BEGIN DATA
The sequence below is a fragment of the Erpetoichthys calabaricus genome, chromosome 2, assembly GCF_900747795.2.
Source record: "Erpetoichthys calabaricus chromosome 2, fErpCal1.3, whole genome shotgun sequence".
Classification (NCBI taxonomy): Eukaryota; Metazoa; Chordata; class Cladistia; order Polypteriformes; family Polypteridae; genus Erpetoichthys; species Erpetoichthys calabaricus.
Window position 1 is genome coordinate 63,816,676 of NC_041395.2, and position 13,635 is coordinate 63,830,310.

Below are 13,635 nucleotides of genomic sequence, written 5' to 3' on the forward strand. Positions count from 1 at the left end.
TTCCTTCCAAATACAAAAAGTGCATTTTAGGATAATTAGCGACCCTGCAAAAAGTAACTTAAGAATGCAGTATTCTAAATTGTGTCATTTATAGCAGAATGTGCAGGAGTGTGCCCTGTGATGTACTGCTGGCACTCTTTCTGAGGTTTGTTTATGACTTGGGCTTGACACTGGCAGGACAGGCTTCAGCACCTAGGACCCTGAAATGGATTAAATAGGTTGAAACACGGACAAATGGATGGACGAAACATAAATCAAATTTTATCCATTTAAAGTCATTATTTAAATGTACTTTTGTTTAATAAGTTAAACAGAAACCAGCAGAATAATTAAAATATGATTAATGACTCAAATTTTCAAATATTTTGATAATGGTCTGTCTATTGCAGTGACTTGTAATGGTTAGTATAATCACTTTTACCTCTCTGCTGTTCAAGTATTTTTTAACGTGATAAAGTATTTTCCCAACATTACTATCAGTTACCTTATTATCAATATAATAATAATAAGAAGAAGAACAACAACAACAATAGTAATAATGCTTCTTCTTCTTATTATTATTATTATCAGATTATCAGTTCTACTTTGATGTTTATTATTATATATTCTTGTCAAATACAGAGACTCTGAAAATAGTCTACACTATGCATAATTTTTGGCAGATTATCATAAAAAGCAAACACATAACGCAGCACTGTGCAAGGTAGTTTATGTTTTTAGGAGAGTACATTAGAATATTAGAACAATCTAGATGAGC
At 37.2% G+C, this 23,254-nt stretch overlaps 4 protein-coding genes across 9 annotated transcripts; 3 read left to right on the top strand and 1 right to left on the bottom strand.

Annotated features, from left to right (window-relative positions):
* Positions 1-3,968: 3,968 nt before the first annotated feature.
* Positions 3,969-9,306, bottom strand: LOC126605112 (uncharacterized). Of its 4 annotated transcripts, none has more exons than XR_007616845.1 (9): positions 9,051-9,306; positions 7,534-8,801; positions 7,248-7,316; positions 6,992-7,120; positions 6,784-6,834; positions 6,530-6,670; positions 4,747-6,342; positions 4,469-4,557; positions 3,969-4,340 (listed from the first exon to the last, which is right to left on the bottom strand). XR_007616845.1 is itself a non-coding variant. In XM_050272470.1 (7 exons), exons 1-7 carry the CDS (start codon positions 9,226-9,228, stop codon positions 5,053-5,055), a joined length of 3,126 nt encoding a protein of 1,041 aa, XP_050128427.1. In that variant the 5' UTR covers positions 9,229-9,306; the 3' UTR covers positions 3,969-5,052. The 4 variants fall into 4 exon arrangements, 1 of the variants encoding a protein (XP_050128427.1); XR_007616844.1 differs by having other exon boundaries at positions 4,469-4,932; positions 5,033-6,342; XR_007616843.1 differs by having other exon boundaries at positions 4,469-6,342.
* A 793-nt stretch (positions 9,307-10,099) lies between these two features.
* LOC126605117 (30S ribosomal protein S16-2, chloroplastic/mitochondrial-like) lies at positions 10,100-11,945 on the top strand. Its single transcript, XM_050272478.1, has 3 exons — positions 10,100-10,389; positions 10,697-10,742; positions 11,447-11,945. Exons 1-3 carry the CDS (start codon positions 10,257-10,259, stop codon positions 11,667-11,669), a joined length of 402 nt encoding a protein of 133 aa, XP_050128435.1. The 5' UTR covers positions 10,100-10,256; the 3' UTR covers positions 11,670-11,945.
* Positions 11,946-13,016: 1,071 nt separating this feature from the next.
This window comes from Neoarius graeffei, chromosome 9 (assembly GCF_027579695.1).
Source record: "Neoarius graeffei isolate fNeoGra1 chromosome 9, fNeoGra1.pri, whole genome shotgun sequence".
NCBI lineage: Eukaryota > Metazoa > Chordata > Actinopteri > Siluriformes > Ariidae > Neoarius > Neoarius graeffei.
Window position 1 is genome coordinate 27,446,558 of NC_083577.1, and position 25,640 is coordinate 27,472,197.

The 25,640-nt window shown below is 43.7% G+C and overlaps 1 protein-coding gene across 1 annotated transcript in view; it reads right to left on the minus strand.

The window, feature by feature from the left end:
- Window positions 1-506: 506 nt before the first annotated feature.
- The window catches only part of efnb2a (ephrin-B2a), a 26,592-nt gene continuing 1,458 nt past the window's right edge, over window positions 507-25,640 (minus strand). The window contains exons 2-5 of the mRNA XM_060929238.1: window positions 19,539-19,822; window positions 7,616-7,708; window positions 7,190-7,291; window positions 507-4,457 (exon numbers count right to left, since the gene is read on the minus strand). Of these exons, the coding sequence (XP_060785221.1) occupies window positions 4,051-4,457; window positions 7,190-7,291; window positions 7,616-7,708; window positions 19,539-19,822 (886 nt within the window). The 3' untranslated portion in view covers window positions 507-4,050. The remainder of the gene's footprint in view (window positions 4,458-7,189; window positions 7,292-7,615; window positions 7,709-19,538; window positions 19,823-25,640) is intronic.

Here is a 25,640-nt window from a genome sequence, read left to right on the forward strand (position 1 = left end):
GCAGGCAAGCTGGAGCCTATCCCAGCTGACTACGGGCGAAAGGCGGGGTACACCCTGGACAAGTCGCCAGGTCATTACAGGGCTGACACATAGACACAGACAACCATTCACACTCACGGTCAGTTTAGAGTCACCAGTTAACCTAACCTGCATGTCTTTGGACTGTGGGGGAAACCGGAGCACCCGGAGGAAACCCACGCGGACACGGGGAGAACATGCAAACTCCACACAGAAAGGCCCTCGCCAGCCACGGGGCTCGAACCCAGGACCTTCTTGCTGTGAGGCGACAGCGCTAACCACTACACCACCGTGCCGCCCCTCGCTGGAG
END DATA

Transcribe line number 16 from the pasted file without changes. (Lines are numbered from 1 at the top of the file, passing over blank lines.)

NCBI lineage: Eukaryota > Metazoa > Chordata > Actinopteri > Siluriformes > Ariidae > Neoarius > Neoarius graeffei.